• AB 2188, the Social Media DISCLOSE Act extends the nation-leading California DISCLOSE Act to cover political ads on social media sites and similar online platforms. It includes a requirement to label political ads with their top 3 big donors, and it requires ballot measure ads to show true funders even if they try to hide behind front groups.  This is a huge victory because spending on social media political ads is skyrocketing ($600 million on Facebook alone in 2016) and may soon approach political spending on television and radio. 



  • AB 249, the CA DISCLOSE Act, was signed into law in 2017!  Assembly Bill 249 requires ballot measure ads and independent expenditure ads for or against candidates to clearly and prominently disclose the identity of their top three funders right on the ads themselves.  It also includes first-in-the-nation follow-the-money rules to make ballot measure ads show their true funders; the funders will no longer be able to hide behind misleading names.




  • SB 1107,Public Financing of Election Campaigns in California passed in 2016.  The new law allows all Californian jurisdictions to give their citizens a bigger voice in democracy by changing the way election campaigns are financed.  SB 1107 amends California's antiquated ban on public financing of campaigns to allow local governments and the state to pass their own systems for citizen funding of election campaigns to magnify the voices of small donors and everyday voters.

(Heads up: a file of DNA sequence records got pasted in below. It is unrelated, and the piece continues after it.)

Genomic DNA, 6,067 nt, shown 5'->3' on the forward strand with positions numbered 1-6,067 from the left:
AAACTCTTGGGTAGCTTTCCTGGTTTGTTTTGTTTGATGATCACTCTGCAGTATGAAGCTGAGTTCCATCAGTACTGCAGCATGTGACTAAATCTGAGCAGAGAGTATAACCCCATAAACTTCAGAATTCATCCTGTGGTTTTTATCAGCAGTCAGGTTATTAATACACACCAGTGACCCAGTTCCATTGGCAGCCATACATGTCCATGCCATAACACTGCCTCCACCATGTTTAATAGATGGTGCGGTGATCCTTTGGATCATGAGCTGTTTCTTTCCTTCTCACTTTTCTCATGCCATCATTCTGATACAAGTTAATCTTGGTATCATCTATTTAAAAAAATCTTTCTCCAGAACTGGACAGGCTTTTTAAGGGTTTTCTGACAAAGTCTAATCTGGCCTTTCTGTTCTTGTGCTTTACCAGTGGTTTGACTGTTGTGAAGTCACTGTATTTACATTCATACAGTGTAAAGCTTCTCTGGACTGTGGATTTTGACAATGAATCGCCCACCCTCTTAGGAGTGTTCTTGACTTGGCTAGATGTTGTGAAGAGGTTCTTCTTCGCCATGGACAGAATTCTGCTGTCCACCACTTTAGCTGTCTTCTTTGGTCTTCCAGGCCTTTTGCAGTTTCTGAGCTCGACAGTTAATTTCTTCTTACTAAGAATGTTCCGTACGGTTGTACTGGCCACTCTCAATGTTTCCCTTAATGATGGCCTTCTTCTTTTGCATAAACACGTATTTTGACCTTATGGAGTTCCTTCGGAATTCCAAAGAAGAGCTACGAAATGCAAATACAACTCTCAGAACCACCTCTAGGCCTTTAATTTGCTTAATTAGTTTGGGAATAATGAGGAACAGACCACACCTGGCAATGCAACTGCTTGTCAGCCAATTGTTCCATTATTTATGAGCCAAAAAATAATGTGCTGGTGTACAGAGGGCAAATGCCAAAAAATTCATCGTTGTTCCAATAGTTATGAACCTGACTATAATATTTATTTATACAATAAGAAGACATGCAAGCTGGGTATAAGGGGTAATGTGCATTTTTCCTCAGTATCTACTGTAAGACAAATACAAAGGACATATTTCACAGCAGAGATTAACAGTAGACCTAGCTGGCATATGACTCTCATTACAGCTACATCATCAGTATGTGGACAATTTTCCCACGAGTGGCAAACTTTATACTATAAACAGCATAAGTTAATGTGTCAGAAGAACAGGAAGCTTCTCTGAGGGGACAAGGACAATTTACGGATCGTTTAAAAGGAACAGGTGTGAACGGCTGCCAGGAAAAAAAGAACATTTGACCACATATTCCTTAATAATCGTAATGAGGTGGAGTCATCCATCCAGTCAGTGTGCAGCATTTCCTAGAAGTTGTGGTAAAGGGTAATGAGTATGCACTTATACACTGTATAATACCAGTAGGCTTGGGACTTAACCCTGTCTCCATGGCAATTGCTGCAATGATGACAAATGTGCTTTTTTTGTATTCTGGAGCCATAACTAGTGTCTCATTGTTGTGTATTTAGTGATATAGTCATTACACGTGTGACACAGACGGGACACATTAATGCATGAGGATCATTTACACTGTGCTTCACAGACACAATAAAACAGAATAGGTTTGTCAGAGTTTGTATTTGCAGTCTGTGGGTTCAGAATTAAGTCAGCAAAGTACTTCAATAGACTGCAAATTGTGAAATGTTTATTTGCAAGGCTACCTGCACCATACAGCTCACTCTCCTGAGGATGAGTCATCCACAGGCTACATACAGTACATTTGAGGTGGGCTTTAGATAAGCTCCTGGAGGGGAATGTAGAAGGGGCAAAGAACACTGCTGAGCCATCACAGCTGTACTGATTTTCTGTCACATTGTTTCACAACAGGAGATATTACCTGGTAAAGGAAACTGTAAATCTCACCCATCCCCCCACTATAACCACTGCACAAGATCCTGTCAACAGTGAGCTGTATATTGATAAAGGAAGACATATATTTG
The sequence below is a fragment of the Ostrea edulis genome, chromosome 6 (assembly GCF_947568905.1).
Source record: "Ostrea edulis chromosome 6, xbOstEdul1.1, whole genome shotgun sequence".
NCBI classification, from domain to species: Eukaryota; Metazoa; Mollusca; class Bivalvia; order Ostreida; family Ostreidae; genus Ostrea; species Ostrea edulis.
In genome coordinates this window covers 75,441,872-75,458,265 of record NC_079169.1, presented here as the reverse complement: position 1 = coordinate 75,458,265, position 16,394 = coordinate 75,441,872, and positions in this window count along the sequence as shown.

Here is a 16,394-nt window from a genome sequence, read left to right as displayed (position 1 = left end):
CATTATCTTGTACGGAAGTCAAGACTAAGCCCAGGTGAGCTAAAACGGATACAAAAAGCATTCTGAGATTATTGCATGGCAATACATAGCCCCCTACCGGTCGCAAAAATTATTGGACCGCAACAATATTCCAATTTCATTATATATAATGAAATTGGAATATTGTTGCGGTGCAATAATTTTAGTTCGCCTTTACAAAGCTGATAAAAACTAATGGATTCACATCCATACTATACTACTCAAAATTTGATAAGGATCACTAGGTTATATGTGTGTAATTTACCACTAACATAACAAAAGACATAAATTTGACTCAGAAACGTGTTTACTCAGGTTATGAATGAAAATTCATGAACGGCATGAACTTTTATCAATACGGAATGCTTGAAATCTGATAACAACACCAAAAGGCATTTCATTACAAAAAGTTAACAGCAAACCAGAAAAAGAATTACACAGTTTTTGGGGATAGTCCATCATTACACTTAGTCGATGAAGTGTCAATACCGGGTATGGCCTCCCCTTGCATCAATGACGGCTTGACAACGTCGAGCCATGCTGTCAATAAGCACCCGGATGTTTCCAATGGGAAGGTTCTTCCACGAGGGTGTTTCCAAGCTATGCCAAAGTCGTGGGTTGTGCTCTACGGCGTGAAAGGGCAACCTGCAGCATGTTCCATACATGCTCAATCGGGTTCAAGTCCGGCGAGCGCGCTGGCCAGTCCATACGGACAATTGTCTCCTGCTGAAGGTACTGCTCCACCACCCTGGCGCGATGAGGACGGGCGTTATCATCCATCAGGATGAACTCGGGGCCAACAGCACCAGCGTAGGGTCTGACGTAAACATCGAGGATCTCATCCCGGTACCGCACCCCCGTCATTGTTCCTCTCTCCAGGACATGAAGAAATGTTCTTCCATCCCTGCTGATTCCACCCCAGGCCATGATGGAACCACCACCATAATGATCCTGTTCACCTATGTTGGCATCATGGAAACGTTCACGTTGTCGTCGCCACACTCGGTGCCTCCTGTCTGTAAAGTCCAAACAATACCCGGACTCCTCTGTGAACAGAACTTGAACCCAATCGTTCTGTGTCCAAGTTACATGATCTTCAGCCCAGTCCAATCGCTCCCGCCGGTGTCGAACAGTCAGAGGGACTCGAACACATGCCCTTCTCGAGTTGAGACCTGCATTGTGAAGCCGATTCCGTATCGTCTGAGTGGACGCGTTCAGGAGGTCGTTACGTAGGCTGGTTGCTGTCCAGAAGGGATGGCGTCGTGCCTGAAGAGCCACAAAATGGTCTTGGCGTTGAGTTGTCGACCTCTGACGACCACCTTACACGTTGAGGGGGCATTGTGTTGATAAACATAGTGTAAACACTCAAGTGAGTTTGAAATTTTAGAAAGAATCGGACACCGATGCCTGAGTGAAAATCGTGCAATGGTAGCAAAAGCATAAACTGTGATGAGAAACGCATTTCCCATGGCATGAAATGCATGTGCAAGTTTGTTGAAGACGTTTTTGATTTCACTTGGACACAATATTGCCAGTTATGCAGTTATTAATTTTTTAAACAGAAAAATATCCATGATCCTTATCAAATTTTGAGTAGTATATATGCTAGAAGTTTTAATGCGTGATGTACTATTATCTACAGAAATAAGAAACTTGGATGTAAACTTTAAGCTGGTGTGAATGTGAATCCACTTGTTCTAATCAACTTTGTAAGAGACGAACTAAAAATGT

• Prop 59, the Overturn Citizens United measure passed in 2016 with true grassroots support! This measure sent a clear message to California’s Senators, Congress members and state legislators to propose and ratify a constitutional amendment overturning Citizens United and saying that money isn't speech and corporations aren't people! At the end of 2017, four states have now passed ballot measures demanding a constitutional amendment, and 19 states have passed similar measures through their legislatures! We are half-way to the 38 states needed to ratify a constitutional amendment!

Inspiration for the Long Run!


  • Remember that the Women’s Suffrage amendment was first introduced in Congress in 1878.  It was finally ratified by the states in 1920, 42 years later.  The women’s right to vote was won by the optimists who were willing to work for it, not by the pessimists who stayed home believing that great change was not possible.